Some games are about innovation. A great new idea that you’ve never seen used in a game before. Cog wheels. Sand timers. Inventing a whole new branch of deck building or worker placement… Dice Settlers was never exactly that.
With the Dice Settlers Kickstarter campaign live and unlocking new achievements daily (go here if you’d like to hop on board), we asked designer Dávid Turczi to guest post his designer diary here, at the NSKN Games Blog. Here’s the first part of the Dice Settlers story:
Dice Settlers was looking at a few games I liked, a few games I wished I liked and asking myself, how I could make it better for myself, and how I could create a game that would banish my own favourites from my game table.
Why would I do that you ask? Well, my brain is a funny place.
It all started with the feeling you get when you get deeper into your first fast paced deck builder AFTER Dominion. Your eyes go wide, you say “oomph”, and “ah!” and slowly realise the potential of the deck building mechanism. For me, I think it was Eminent Domain, followed closely by Quarriors (which is mechanically Dominion on dice), on a sunny-in-a-British-way afternoon in the summer of 2015.
To fully understand what was going through my brain, you’d have to understand I was but a novice dabbler in game design – my second game [microfilms] had not even been released back then, and Anachrony had only just been accepted for publication. The first prototype of the game that would become Kitchen Rush had only been played twice, and Days of Ire was little more than a glint in my eye.
So, I played Eminent Domain and I was blown away. The way constructing your deck feeds back into engine building was amazing. However, there were two things keeping it from being a perfect game for my group: my housemates at the time weren’t particularly heavy gamers, so turns would take a long time to complete. The other problem was the technology cards, but I didn’t know it at the time — there were just too many options available, and the newbies “missed out” on the fun.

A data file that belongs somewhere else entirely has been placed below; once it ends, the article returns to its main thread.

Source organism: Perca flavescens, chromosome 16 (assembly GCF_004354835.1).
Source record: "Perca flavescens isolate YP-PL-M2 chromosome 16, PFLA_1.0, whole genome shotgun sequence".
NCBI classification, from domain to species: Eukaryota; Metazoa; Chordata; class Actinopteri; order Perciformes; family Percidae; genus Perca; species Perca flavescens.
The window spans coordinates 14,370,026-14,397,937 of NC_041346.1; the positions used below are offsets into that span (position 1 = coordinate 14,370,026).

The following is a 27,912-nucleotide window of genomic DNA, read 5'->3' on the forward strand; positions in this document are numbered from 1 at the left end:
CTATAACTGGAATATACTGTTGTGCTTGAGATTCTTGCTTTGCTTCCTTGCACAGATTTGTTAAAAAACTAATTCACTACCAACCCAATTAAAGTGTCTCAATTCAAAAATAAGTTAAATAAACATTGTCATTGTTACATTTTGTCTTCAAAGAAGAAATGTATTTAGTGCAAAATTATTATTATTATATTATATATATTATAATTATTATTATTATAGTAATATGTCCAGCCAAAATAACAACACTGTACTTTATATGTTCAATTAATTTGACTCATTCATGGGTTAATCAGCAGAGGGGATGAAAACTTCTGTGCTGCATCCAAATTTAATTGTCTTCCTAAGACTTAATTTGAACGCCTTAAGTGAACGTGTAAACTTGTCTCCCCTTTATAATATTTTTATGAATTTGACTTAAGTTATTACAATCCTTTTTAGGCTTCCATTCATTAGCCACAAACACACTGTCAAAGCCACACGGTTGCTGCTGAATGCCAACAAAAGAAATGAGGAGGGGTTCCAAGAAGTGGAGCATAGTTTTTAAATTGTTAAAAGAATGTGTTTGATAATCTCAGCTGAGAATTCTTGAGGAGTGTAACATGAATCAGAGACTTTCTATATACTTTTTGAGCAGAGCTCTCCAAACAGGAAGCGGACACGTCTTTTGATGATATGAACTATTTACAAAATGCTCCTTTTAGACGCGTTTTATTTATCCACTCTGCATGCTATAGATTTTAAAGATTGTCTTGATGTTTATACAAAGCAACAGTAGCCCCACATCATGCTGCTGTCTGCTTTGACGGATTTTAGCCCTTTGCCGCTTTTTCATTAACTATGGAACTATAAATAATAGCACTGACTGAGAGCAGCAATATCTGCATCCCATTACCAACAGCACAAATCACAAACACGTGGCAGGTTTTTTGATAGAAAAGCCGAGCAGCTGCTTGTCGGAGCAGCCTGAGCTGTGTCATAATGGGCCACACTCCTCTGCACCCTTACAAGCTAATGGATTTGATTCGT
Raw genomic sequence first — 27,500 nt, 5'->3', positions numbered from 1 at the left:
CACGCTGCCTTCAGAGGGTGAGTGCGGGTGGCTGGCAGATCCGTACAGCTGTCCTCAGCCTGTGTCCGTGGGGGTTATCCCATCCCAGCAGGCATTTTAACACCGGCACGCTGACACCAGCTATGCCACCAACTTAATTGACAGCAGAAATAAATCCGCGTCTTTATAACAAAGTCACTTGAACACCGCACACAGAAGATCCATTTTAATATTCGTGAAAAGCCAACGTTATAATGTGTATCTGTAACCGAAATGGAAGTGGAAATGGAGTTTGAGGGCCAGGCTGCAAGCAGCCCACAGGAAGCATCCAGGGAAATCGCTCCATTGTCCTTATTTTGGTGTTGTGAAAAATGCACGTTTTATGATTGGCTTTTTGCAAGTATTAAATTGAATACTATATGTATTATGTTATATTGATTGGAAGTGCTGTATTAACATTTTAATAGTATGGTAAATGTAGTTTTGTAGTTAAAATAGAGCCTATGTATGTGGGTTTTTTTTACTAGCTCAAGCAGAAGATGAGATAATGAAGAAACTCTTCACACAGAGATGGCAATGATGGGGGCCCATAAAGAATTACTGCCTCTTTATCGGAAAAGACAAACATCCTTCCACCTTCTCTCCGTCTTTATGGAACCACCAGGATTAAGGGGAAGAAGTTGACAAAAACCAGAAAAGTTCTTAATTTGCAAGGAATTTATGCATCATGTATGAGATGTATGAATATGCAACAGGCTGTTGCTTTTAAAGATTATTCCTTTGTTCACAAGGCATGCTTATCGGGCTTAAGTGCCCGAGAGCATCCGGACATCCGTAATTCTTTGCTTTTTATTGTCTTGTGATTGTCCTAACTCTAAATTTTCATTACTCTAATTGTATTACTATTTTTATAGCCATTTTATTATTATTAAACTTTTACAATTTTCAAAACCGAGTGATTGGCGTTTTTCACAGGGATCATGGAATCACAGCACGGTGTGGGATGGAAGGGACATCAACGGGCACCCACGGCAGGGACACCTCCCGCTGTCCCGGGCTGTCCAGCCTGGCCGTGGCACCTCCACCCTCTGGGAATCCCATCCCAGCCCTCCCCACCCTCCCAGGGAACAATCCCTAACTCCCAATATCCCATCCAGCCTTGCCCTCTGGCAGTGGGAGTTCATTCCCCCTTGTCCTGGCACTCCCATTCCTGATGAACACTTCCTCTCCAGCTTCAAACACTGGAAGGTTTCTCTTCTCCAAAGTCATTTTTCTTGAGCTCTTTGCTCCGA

All these feedback got built into a light 4X game I was working on: make a deck builder, be simple, and use dice. I needed dice, because I really wanted to like Quarriors – but really couldn’t. Quarriors is a “fun-first” game, but in the end if you roll bad, it doesn’t really matter which dice you bought. I wanted to go for something more strategic. So I wrote down 6 actions, which quickly turned out to be the 6 actions of Eminent Domain – and asked myself, what else they could do. The solution was easy: be interactive.
So I designed the map, and I designed 2 abilities for each. I designed 6 different coloured dice: all of their faces being equally useful for some of the actions and each die colour being more useful towards a particular strategy, thus solving the randomness issue: if you buy all yellow, you’re more likely to be better at researching, but even if you don’t roll the research icon you’re not losing, you’re still good for a harvest strategy.
Fun fact: the die face distribution of the game hasn’t changed since July 2015!
I playtested it with my friends, they all loved it, so I did what a good fanboy would do: I sent an email to Seth Jaffee, to ask him permission to pitch Eminent Domain: The Dice Game. He told me he had already designed one, ready to be published (I’m still waiting for it!), and I smiled, thanked the pro advice, and walked away heartbroken.
Still, that was not the end of the story.